Law & the Courts

A Universal-Background-Check Law Would Not Violate the Second Amendment

A customer looks over a hand gun at a gun shop in Phoenix, Ariz., in 2012. (Ralph D. Freso/Reuters)
Debate whether it would be effective, not whether it’s allowed.

The terrible shootings in Gilroy, El Paso, and Dayton in the past week have renewed cries for Washington, D.C., to do something. In our federal system, the most effective responses will have to come from state and local governments, which have the primary responsibility and the broadest tools for reducing violent crime. But the president and Congress can act in one area, the rules for buying guns.

President Trump this week seized on the idea of expanding background checks for firearm purchasers. Before a Wednesday visit to Dayton and El Paso, where weekend shootings left 31 dead, Trump said there “was great appetite for background checks.” A proposal from Senators Patrick J. Toomey (R., Pa.) and Joe Manchin (D., W.Va.) would expand the reviews to  private transactions that were advertised publicly or took place at gun shows. Expanding background checks remains popular with the public, with about 90 percent, including eight in ten Republicans, in support.

According to media reports, however, the National Rifle Association has criticized the idea. Some conservatives have questioned whether such rules are effective, noting that the shooters in all three cases would still have gotten hold of their high-powered weapons even if Toomey-Manchin were on the books. Neither side cited empirical studies that can answer the real question: Would expanded background checks deter future mass shooters — as well as ordinary murderers, who take far more lives, or foreign terrorists — from acquiring and using high-powered weapons?

But what conservatives should not worry about is whether expanded background checks would intrude on the Second Amendment. Because identity politics is all the rage these days, I suppose I should make clear that I am no gun-control advocate, even though I am a law professor at the University of California at Berkeley. I may be one of the few unfortunates who live within the city limits of the People’s Republic of Berkeley who own guns — though that may be because I grew up in Pennsylvania, where some schools have a day off at the start of hunting season. There are probably few other members of the Faculty Club who also belong to the Richmond (Calif.) Rod and Gun Club — if there are, I haven’t seen them at the range. I am sure that writing this op-ed will spark a movement to petition the Berkeley City Council to have me expelled from the city — again.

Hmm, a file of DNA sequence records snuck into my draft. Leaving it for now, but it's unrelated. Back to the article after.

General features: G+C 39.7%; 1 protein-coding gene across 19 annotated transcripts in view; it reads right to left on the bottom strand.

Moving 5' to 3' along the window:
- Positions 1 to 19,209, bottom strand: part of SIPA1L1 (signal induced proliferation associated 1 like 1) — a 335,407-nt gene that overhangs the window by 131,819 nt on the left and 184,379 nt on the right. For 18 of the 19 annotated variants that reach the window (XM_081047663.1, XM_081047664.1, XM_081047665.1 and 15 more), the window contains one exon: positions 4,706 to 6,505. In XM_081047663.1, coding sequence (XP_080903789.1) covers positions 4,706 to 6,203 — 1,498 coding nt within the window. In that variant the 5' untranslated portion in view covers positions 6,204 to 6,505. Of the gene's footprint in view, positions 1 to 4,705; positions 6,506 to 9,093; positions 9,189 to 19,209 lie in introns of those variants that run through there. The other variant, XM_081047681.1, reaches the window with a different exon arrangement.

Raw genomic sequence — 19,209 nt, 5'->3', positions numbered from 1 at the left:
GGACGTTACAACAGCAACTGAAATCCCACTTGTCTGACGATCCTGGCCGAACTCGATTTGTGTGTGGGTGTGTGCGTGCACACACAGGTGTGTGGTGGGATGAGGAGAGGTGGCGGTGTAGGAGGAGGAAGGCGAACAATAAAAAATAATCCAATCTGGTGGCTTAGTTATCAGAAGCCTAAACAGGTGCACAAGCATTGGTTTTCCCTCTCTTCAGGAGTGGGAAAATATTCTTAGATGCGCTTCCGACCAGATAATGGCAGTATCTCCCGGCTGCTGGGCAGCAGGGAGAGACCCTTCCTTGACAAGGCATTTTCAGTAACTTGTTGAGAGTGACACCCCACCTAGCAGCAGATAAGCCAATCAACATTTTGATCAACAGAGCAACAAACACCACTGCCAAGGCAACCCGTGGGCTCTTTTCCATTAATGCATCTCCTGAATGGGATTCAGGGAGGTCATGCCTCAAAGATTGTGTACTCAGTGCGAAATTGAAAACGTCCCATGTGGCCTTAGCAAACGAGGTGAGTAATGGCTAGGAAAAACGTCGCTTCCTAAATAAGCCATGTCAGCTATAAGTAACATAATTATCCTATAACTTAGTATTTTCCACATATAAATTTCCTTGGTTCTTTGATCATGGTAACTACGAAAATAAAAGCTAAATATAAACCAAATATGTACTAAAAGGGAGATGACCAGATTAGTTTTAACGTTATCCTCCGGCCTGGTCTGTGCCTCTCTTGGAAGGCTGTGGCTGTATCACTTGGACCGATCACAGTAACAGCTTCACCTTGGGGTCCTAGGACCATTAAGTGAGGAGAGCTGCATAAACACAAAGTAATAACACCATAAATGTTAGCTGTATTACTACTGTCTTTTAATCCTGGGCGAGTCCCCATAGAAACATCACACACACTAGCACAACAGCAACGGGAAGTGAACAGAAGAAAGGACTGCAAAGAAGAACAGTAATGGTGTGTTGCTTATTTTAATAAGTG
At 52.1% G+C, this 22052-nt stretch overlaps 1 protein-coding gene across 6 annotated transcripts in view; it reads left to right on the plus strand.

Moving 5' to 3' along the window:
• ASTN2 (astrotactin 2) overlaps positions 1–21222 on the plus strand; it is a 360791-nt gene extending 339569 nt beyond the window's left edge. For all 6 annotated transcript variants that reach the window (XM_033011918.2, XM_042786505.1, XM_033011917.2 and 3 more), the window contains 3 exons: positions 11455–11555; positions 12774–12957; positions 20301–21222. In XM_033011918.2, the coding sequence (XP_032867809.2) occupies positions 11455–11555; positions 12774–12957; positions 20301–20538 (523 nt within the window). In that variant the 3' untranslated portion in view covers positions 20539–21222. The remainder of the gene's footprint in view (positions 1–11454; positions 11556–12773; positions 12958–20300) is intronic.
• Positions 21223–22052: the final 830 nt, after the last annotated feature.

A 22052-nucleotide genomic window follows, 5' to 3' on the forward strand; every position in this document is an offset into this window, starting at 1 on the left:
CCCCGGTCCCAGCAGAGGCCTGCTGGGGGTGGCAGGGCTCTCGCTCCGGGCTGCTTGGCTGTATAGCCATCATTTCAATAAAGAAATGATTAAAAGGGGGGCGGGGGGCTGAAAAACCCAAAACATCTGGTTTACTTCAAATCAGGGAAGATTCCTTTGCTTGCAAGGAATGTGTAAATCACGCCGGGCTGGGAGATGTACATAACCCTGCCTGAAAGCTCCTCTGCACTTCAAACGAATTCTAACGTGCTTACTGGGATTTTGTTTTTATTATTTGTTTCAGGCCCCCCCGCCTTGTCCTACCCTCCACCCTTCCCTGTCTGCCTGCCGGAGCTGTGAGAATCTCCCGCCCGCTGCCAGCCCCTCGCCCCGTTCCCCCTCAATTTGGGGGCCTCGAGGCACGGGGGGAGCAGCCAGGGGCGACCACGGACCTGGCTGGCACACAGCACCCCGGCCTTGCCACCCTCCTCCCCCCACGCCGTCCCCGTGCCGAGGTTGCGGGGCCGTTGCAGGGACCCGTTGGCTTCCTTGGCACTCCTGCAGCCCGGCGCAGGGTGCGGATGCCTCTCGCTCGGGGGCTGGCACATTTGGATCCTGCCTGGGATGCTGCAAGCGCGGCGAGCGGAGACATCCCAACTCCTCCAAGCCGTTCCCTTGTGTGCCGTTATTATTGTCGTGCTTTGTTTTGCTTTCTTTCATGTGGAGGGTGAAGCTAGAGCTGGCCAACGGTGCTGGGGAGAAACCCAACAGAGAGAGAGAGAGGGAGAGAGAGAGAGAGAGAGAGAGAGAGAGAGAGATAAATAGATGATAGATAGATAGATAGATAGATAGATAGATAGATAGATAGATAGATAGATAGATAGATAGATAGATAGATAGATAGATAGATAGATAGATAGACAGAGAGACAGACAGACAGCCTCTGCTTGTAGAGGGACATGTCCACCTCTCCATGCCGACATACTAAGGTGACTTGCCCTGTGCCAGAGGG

But unfortunately for most Berkeley residents, the Second Amendment declares: “A well regulated militia, being necessary to the security of a free State, the right of the people to keep and bear Arms, shall not be infringed.” In Heller v. District of Columbia (2008), the Supreme Court held that the Second Amendment protects an individual right to keep and bear firearms, rather than just a collective right to a well-armed militia. The “inherent right to self-defense,” the Court found, is “central to the Second Amendment right.” As a result, the District of Columbia could not ban handgun possession in the home.

The Court also emphasized, however, that the Second Amendment is not “unlimited.” It is not a right “to keep and carry any weapon whatsoever in any manner whatsoever and for whatever purpose.” Instead, the Court provided examples of permissible regulation of firearms consistent with the Second Amendment. The right does not “protect those weapons not typically possessed by law-abiding citizens for lawful purposes, such as short-barreled shotguns,” nor does it grant an unregulated right to carry concealed firearms. These limits were “supported by the historical tradition of prohibiting the carrying of dangerous and unusual weapons.”